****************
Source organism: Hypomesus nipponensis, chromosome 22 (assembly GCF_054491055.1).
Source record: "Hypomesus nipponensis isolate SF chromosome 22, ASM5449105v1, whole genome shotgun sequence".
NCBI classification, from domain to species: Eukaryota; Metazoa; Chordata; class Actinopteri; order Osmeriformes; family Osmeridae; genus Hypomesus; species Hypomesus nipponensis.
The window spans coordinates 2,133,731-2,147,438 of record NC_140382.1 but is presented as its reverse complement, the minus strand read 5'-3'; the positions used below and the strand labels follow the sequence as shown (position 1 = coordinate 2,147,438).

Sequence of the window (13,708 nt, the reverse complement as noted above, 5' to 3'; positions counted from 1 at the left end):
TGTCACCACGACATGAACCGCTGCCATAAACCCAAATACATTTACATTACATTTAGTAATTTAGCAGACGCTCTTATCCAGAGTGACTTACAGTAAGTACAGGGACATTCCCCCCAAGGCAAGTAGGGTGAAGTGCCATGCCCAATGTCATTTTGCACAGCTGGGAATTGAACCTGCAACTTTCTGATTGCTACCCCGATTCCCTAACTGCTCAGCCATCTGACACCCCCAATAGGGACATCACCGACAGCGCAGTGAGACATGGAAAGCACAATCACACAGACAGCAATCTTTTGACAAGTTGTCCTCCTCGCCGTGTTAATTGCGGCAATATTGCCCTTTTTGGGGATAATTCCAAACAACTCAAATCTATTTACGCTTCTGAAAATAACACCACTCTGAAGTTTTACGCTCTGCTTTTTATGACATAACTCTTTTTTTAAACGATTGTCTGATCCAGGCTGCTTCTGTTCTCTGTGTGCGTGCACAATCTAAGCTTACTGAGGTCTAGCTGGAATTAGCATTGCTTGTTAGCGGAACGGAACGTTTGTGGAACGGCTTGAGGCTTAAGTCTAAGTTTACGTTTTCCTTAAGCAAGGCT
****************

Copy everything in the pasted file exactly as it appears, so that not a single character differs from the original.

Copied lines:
Source organism: Hypomesus nipponensis, chromosome 22 (assembly GCF_054491055.1).
Source record: "Hypomesus nipponensis isolate SF chromosome 22, ASM5449105v1, whole genome shotgun sequence".
NCBI classification, from domain to species: Eukaryota; Metazoa; Chordata; class Actinopteri; order Osmeriformes; family Osmeridae; genus Hypomesus; species Hypomesus nipponensis.
The window spans coordinates 2,133,731-2,147,438 of record NC_140382.1 but is presented as its reverse complement, the minus strand read 5'-3'; the positions used below and the strand labels follow the sequence as shown (position 1 = coordinate 2,147,438).

Sequence of the window (13,708 nt, the reverse complement as noted above, 5' to 3'; positions counted from 1 at the left end):
TGTCACCACGACATGAACCGCTGCCATAAACCCAAATACATTTACATTACATTTAGTAATTTAGCAGACGCTCTTATCCAGAGTGACTTACAGTAAGTACAGGGACATTCCCCCCAAGGCAAGTAGGGTGAAGTGCCATGCCCAATGTCATTTTGCACAGCTGGGAATTGAACCTGCAACTTTCTGATTGCTACCCCGATTCCCTAACTGCTCAGCCATCTGACACCCCCAATAGGGACATCACCGACAGCGCAGTGAGACATGGAAAGCACAATCACACAGACAGCAATCTTTTGACAAGTTGTCCTCCTCGCCGTGTTAATTGCGGCAATATTGCCCTTTTTGGGGATAATTCCAAACAACTCAAATCTATTTACGCTTCTGAAAATAACACCACTCTGAAGTTTTACGCTCTGCTTTTTATGACATAACTCTTTTTTTAAACGATTGTCTGATCCAGGCTGCTTCTGTTCTCTGTGTGCGTGCACAATCTAAGCTTACTGAGGTCTAGCTGGAATTAGCATTGCTTGTTAGCGGAACGGAACGTTTGTGGAACGGCTTGAGGCTTAAGTCTAAGTTTACGTTTTCCTTAAGCAAGGCT